Thousands of commuters throughout Sri Lanka were stranded on Friday as a majority of drivers in the public transportation sector went on strike from midnight against the government’s decision to raise fines for traffic violations.
The strike was launched by drivers of public buses, school vans and three wheelers, which make up most of Sri Lanka’s public transportation.
Officials from the Transport Ministry said that only the railway sector was operating according to the normal schedule after the Railways Trade Union held successful talks with President Maithripala Sirisena on Thursday and decided not to take part in the strike.
Those involved in the strike said they were against the government’s decision to raise fines to Rs. 25,000 against six forms of traffic violations which include speed driving, drunk driving and overtaking from the left side.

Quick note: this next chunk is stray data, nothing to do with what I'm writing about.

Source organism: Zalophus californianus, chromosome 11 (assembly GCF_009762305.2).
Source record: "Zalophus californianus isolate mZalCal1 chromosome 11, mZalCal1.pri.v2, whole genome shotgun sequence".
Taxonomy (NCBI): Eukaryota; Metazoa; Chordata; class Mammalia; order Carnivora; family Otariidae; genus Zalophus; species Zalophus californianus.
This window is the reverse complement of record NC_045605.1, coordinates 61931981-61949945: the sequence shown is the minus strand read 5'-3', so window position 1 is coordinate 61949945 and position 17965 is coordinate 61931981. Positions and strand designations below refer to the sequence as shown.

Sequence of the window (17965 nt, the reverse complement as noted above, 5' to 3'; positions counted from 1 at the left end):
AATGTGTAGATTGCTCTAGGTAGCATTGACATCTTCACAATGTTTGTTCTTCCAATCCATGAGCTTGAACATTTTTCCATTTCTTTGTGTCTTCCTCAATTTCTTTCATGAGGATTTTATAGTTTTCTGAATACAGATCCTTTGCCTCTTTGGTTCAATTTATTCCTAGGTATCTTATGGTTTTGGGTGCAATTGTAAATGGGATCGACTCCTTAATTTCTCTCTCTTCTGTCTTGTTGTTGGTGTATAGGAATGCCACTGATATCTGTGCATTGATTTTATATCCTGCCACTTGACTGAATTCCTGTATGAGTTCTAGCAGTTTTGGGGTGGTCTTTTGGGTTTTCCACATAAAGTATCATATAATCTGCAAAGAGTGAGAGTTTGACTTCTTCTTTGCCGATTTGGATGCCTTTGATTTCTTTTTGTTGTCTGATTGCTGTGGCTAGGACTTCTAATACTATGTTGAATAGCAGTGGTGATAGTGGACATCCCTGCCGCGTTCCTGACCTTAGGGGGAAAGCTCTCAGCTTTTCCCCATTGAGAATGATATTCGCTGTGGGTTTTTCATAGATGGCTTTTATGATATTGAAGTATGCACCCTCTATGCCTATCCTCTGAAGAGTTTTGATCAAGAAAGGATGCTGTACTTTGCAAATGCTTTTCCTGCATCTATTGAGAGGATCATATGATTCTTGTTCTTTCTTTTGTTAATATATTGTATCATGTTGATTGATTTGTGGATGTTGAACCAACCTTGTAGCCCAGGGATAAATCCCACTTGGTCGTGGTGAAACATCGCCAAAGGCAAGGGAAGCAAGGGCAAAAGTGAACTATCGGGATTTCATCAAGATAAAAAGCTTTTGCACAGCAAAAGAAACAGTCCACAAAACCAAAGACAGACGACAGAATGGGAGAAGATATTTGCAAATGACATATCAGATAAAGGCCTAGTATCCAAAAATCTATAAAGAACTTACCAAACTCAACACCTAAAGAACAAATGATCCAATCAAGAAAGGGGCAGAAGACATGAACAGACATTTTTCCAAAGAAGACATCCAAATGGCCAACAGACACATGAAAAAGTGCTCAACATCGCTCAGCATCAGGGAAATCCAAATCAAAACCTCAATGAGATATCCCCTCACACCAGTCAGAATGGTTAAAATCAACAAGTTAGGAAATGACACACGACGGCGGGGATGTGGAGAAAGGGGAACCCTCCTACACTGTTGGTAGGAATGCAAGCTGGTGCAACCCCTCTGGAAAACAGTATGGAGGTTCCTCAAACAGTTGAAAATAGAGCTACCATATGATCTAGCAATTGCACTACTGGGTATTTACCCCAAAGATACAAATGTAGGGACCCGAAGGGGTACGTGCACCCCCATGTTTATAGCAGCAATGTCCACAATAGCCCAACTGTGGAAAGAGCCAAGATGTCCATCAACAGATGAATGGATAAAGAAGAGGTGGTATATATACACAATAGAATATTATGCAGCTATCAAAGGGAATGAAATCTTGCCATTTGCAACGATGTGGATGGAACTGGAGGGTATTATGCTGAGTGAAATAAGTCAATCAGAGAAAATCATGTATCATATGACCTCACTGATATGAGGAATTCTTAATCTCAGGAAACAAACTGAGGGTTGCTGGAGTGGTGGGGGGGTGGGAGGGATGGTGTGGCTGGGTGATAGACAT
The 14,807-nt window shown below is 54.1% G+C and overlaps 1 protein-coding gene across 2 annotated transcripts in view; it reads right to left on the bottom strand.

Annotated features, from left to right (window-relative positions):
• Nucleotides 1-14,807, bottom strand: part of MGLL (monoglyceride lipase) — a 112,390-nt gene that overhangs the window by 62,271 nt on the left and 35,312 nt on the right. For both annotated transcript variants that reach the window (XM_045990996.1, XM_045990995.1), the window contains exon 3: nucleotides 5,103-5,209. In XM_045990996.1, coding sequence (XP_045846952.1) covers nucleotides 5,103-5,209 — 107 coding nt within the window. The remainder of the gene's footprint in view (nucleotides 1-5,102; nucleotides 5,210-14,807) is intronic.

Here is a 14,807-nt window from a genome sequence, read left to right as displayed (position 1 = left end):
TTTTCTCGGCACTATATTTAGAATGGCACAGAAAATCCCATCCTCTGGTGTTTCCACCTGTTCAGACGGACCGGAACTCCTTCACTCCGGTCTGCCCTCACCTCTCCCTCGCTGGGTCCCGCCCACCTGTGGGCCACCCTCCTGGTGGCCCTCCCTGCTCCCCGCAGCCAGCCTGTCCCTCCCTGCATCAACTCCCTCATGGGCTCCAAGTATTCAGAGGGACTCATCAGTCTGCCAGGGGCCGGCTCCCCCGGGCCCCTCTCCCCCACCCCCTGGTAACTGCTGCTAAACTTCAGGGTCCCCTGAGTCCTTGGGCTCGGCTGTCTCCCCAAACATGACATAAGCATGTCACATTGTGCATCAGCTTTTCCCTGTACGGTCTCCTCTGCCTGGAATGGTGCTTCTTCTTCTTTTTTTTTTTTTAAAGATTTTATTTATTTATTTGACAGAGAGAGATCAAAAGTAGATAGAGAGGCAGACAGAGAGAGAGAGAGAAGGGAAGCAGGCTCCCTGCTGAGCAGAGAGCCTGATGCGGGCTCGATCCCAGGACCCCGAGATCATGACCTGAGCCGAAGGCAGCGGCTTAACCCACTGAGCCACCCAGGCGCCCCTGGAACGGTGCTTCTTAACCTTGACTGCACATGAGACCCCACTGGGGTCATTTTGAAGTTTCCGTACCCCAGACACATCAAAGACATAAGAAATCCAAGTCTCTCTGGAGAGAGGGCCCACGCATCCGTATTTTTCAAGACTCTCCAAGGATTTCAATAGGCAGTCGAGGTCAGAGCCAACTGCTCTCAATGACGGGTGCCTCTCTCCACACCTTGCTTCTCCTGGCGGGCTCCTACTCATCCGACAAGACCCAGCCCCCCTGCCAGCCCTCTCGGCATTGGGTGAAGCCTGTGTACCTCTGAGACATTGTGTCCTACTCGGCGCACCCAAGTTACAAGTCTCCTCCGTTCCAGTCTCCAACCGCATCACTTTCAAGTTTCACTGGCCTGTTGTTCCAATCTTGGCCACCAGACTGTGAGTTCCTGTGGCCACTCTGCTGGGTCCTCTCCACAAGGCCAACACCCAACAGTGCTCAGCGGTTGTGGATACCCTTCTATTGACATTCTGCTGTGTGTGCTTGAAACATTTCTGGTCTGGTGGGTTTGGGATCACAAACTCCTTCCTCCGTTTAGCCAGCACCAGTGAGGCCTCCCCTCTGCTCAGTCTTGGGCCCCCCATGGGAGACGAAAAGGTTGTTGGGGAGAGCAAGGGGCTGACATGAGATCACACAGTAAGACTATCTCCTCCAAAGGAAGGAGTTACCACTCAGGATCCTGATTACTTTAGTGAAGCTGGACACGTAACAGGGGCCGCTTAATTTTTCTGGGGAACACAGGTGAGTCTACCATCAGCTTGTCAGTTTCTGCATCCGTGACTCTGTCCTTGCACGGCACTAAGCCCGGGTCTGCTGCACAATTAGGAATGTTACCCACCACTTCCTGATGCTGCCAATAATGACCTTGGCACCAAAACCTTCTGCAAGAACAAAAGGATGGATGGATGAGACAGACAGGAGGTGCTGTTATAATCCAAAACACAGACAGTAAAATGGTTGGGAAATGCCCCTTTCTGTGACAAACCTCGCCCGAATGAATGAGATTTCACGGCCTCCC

The government said the fines were raised to minimize fatal accidents, which has increased in recent months.
President Sirisena in a speech in Parliament on Thursday requested all who engage in protests and strikes to resolve their issues through discussions without inconveniencing the public.
The President added that he too would personally intervene to resolve matters if discussions with the relevant ministers failed.
Finance Minister Ravi Karunanayake in a statement said that despite the strike action by various factions, he would not allow drivers to drive in a manner which would pose a threat to the lives of passengers.
He said the government was ready to take any action to protect its citizens and it would face any situation in a democratic manner. Enditem